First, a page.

Jenny Woods started working at PETA in 1989, back before people even knew what the word “vegan” meant. At the time, the fur industry was in its heyday and abuse in laboratories went completely unchecked. Back then, it truly felt like it was a handful of PETA employees against the world, a challenge that Jenny took on with immense grace and ferocity for her entire life, which tragically ended on August 22.
Jenny—always a truly valued and loved part of the PETA family—was empathy personified. She felt animals’ suffering to her core and turned it into action. She never hesitated to put herself in tricky situations or silly costumes to draw attention to animals. She was one of the first to do a runway takeover, disrupting an Oscar de la Renta fur fashion show. She famously—and theatrically—pied one of one of the biggest chicken killers in the U.S., Frank Perdue, in the face with a tofu cream pie and forced people to take a hard look at the hidden violence in the chicken industry.
Jenny never liked being in the limelight, but as the head of campaigns in the 1990s, she was called upon numerous times to do national television interviews about PETA investigations and protests. Even though these interviews and debates made her anxious, she prepared thoroughly and spoke eloquently, describing, for example, the terror that pigs and ferrets felt when strapped into General Motors cars and slammed into steering wheels in crash tests. (With Jenny’s help, PETA won that campaign and got GM, the last automaker in the world using animals in crash tests, to replace them with dummies.) Jenny knew that, as PETA President Ingrid Newkirk says, just being born human affords us privileges that other animals don’t have, so we’re duty-bound to ease their suffering.
We also brought the fur industry to its knees, got veggie burgers on menus around the world, and helped stop some of the most egregious experiments on animals—and Jenny had a hand in every victory. She did it with her smarts, with her drive, and always with a huge dollop of humor—something anyone who knew Jenny will remember her by: her booming, infectious laugh.
Jenny was generous with her time and love for her family and the many friends who were lucky enough to be a part of her life. Over the years, her family grew to include a big, handsome rescued lab mix named Riley, who had her wrapped around his paw. Later, there were three kitties rescued by PETA—Lily, Sophie, and Mia—who felt loved every day of their lives, each getting the special attention they deserved. And finally, Libby, a dog rescued by PETA from a laboratory in which she had been poked and prodded for years, resulting in the emotional scars of a vulnerable abused person, but who felt safe in Jenny’s care.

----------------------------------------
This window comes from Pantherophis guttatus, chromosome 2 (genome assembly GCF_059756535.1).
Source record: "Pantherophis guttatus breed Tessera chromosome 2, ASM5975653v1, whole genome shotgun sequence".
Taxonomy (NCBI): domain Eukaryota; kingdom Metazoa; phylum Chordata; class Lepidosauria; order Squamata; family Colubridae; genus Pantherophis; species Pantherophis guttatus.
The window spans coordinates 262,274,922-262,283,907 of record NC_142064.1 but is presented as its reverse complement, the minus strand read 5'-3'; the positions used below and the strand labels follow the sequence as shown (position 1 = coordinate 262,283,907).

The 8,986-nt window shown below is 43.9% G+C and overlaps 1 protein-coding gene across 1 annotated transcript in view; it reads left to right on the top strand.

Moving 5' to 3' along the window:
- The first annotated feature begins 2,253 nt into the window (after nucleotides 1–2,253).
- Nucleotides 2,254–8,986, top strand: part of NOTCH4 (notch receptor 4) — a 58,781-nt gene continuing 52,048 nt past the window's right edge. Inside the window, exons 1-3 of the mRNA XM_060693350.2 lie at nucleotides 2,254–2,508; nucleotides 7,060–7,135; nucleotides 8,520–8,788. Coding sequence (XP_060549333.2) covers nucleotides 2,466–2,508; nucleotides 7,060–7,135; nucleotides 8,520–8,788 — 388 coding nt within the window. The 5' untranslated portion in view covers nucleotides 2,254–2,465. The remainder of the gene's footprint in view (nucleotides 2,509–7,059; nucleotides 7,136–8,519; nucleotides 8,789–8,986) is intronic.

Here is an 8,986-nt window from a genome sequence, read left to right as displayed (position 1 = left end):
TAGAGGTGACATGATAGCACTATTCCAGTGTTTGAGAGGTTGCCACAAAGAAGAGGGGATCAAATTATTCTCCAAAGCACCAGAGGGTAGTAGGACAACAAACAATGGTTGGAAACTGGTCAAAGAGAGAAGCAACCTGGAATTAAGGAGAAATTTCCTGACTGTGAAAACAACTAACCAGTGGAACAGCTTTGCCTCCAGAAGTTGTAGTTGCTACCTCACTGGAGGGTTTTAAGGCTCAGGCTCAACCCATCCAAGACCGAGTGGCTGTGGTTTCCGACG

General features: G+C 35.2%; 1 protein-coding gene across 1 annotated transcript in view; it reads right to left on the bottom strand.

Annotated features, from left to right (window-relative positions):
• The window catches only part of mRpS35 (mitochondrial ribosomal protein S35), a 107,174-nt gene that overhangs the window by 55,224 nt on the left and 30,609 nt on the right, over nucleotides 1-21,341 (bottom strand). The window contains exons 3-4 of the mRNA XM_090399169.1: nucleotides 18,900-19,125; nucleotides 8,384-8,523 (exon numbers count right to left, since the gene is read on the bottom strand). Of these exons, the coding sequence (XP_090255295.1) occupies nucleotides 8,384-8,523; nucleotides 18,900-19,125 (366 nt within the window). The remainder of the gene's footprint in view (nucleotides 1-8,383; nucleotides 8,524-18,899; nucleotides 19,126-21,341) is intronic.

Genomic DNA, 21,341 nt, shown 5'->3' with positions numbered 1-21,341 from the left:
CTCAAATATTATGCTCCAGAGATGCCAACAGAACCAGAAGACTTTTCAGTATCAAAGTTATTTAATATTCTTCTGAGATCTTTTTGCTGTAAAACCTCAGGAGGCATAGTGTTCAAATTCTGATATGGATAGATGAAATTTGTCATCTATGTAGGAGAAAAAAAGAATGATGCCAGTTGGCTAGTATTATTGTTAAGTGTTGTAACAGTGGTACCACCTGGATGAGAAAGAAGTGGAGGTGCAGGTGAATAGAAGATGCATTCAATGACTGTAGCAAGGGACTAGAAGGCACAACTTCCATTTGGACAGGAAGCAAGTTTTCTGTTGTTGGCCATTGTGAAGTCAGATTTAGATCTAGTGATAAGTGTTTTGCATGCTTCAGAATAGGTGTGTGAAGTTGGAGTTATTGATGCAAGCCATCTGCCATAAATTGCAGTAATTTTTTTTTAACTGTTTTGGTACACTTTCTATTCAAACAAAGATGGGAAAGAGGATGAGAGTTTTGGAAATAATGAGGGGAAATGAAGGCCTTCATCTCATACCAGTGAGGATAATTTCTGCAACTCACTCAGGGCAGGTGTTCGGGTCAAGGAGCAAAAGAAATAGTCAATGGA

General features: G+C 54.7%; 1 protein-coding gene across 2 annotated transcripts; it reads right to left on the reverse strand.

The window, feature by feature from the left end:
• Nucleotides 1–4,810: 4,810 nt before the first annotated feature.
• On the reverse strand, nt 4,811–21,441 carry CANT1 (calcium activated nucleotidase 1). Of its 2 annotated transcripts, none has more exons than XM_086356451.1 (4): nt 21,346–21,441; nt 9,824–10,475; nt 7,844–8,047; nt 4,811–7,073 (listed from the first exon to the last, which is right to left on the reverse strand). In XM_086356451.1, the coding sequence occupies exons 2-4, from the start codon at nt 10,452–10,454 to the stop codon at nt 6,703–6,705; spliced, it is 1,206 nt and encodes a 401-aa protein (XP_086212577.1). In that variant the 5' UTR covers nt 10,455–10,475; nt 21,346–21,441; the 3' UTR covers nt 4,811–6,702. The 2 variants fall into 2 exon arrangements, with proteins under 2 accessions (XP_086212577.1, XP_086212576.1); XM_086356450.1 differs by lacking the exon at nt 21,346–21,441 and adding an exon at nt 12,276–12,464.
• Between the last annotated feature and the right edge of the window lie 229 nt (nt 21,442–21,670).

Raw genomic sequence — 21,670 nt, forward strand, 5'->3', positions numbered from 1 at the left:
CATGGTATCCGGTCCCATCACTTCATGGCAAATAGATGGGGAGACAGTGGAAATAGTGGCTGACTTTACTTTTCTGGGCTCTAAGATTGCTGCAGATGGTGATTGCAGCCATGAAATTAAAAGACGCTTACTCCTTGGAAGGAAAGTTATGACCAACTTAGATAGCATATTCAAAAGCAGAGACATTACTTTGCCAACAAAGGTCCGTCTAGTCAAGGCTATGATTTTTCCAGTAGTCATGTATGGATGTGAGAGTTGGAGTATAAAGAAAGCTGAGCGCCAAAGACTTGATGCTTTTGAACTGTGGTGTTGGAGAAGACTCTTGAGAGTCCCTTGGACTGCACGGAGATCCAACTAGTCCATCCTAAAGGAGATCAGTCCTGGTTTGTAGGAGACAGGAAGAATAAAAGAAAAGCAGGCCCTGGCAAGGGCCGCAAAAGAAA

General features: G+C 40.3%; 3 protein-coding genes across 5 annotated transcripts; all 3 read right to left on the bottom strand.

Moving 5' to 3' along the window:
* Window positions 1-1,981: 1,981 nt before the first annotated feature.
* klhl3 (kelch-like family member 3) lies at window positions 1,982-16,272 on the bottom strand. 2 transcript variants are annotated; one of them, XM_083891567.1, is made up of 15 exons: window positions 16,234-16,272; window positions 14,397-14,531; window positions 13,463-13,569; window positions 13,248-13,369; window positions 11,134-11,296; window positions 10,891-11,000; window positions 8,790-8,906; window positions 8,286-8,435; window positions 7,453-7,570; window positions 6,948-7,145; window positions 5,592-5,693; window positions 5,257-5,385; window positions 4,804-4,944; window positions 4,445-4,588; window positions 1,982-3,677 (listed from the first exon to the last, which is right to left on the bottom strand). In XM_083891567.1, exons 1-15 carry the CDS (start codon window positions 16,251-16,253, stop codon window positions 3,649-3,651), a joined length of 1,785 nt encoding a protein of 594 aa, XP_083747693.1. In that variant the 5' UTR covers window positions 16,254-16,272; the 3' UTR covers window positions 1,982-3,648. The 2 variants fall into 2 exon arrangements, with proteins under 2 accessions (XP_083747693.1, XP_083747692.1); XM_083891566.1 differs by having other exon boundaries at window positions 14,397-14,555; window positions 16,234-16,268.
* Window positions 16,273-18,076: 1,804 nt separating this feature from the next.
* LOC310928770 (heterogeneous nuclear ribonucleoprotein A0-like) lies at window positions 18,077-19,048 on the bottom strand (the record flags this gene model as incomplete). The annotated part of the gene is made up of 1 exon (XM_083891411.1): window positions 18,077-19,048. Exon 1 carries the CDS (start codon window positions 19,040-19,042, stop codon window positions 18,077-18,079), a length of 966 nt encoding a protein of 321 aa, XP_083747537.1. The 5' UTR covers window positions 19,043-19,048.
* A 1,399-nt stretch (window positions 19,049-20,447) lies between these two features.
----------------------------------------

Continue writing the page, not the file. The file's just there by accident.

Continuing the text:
“God, I love PETA,” Jenny said every time PETA had a victory, like when we ended Ringling Bros.’ reign of terror on elephants and tigers or when we got a tethering ban passed that spared social dogs the torture of isolation and deprivation, and PETA loved Jenny back.
Join PETA in Honoring Jenny’s Fierce Advocacy and Gentle Heart
More than anything, Jenny would have wanted to be remembered as an activist’s activist, something she was in spades. That’s why, in her memory—and because this would mean more to her than all the candles, flowers, tears, and words in the world—we invite everyone to join us in taking action for animals in Jenny’s honor. Your creativity and ideas are of course encouraged, but here are some suggestions as well:
- Buy someone who hasn’t tried vegan food yet a delicious, animal-free meal—who knows, you and Jenny might just create a brand-new vegan!
- Help PETA score more victories for animals: Join our Action Team.
- Donate to PETA’s Community Animal Project or to Animal Rahat, two campaigns that were close to Jenny’s heart.
- Order a bundle of vegan starter kits, carry them in your purse or bag, and leave stacks in the grocery store magazine aisle or in the newsstands at Starbucks.
- Complete our top 10 action alerts for animals for August—it’ll take you mere seconds to take each action but could mean the difference between a lifetime of misery or of happiness for an animal in need.
“Thank you, Jenny, for changing the world for animals who now live well because you opened eyes and hearts. Rest in peace. You earned it.”
—Senior Vice President of Communications Lisa Lange